Thursday, June 09, 2011

A Strange Visitor!

I have lived in Alberta all my life, and I had never seen this visitor before. I was out on the deck, talking to my Mom on Sunday, and my husband suddenly pointed to a bee in my flowers, except it wasn't a bee, unless it was on steroids. Luckily our camera was handy, and he caught the little creature in action...feeding on my flowers.

I am not sure what the heck it is, so if any biologists happen to read my blog, please tell me what kind of creature it is because it's not a bee, and it's not a hummingbird. I have not photo shopped the pictures, but I have magnified the strange visitor so it can be identified.




Notice that it doesn't have two legs like a hummingbird, it appears to have at least 4 legs, but it has hummingbird type wings. It is only about the size of a bee, but doesn't have the yellow/black colours of a typical bee.

Anyone who can identify this strange visitor to my flowers....speak up, otherwise I will have to believe that global warming is causing mutant bee/hummingbirds!

13 comments:

The_Iceman said...

I'm going to guess a species of moth.

Kunoichi said...

I have seen one before, but it was in Manitoba. I have no idea what it is, other than, as Iceman says, a moth.

kursk said...

This is, I believe, the Hummingbird Hawk Moth..look at this page and see what incredible mimics these larger moths can be!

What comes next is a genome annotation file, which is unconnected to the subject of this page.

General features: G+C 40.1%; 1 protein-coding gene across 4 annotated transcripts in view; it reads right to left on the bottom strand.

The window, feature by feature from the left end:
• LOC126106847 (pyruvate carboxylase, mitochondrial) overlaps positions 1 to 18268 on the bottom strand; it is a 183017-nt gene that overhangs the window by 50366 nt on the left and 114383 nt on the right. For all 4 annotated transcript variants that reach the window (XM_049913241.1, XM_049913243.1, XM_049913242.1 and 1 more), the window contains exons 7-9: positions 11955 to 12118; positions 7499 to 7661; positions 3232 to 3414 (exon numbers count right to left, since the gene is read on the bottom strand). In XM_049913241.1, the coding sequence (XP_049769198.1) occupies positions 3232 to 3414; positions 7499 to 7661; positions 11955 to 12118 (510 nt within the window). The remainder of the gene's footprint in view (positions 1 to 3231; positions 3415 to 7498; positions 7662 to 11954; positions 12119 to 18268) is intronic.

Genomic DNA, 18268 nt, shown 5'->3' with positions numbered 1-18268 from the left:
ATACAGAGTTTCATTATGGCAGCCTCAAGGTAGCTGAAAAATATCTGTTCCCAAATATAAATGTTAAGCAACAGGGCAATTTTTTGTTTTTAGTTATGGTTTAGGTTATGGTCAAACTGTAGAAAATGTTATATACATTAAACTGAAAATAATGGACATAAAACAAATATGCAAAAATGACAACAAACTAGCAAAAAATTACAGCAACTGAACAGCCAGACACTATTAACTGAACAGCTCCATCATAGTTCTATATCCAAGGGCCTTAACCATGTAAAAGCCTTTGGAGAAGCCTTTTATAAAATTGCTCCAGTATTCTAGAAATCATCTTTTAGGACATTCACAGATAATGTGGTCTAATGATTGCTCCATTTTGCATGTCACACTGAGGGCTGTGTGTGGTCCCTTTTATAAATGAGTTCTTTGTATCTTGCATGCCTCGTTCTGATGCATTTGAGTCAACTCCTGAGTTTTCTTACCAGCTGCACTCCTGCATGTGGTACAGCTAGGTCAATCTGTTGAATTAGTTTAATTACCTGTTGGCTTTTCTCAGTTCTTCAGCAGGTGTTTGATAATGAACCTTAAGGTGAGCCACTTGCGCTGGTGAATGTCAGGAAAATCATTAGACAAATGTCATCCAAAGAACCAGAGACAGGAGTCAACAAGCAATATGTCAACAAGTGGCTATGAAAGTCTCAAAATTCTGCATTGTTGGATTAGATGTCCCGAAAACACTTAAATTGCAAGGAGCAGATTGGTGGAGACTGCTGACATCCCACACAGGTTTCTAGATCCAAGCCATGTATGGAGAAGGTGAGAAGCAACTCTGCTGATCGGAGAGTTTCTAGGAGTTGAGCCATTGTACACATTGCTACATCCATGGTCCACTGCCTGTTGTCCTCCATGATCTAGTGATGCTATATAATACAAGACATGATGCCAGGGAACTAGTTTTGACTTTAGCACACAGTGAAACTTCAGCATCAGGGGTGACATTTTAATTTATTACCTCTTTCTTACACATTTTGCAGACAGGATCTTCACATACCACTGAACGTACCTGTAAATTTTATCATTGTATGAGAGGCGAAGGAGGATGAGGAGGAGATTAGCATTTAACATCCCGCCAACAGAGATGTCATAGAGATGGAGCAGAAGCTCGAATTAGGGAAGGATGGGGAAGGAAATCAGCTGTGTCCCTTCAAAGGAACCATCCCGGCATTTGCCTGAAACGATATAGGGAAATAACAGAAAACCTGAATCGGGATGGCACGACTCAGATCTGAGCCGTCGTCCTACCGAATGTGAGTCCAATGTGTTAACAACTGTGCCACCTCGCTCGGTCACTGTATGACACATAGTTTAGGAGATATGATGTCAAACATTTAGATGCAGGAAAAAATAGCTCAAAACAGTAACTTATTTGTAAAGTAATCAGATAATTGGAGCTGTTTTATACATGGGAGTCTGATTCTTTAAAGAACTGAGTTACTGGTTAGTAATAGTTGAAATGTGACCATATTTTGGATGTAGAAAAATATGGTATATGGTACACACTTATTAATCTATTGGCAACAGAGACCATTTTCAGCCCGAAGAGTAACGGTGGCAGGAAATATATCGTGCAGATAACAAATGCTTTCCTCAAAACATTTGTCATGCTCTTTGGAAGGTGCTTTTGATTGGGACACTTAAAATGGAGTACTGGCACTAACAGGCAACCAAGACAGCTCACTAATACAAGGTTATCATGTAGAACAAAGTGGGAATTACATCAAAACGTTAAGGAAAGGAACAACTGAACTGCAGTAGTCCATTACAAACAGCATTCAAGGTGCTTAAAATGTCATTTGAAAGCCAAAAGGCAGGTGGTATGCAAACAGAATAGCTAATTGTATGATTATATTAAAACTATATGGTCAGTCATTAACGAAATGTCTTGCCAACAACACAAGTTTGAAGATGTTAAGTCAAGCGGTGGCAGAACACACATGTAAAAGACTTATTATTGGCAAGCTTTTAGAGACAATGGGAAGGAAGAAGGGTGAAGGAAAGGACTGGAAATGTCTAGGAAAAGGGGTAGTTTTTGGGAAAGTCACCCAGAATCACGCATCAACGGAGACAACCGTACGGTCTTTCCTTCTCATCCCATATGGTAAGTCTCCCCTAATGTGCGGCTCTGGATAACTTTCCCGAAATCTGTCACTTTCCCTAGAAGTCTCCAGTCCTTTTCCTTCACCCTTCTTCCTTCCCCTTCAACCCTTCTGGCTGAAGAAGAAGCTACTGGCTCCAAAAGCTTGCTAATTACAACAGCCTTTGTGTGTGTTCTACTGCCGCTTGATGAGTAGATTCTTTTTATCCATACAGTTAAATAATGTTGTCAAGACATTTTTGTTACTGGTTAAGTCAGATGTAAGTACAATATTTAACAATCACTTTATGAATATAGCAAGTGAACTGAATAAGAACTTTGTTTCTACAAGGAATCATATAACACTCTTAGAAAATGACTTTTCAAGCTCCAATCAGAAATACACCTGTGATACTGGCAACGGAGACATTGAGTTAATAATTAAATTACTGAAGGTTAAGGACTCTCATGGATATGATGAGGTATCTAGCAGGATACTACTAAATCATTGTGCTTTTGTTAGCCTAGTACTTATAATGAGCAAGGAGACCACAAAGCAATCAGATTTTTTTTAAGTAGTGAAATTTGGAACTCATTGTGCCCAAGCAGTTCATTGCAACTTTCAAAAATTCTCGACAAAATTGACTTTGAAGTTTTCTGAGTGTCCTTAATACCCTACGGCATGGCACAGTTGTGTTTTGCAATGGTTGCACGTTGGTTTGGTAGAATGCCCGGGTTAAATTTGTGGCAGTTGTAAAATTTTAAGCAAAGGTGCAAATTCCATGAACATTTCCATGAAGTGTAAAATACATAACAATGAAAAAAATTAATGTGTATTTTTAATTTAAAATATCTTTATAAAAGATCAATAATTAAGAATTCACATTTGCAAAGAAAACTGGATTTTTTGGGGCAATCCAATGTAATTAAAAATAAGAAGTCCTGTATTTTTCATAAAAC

..and they even hum!

http://www.neatorama.com/2007/10/15/worlds-weirdest-moths/

Simeon (Sam) George Drakich said...

Mothra

E Mac said...

The Department of National Defense has achieved much success with technology of miniature drones so perhaps this is one of them.
Could be you are earmarked for a security check from "big brother".
I wouldn't become too concerned, but remember to pull you shades at night; "The State has no business in the bedrooms of the nation."
LOL

E Mac

West Coast Teddi said...

Commonly called the "SQ Mothess" native to Quebec but some times due to prevailing winds of change they buzz off to the west for a little nector of oil sands.

dmorris said...

Looks like the hummingbird moths we have in central B.C.

I saw one caught in a spider's web a few years back,and rescued it,so had the chance to take a close look at it,beautiful creature.

I was gratified when,after a few minutes recovery,it flew away.

Southern Quebec said...

Hemaris is a Holarctic genus of sphinx moths, consisting of about 17 species living in the Holarctic, four of which fly in North America. Moths in the Hemaris genus are collectively called Clearwing Moths or Hummingbird Moths in the US.

What you have is the "Hemaris quam did ego terminus sursum hic".

Geoffrey said...

My bird guide for eastern North America mentions sphinx moths as a similar species to hummingbirds, but adds that they "seldom visit flowers before dusk."

hunter said...

Okay, so it's a moth that pretends to be a hummingbird! I love nature! Thanks to everyone for their help. E Mac and WCT had the best posts.

hunter said...

This guy must have been hungry Geoffrey, because it was high noon at the time! Maybe they get confused up here because the sun doesn't set until 11:00 or later.

Richard said...

Check out "WhatsThatBug". I found a link that may be similar:
http://www.whatsthatbug.com/2011/05/31/bug-of-the-month-june-2011-tachinid-fly/

Bob said...

'The Department of National Defense has achieved much success with technology of miniature drones'

Hahah... you obviously have never worked for or dealt with DND.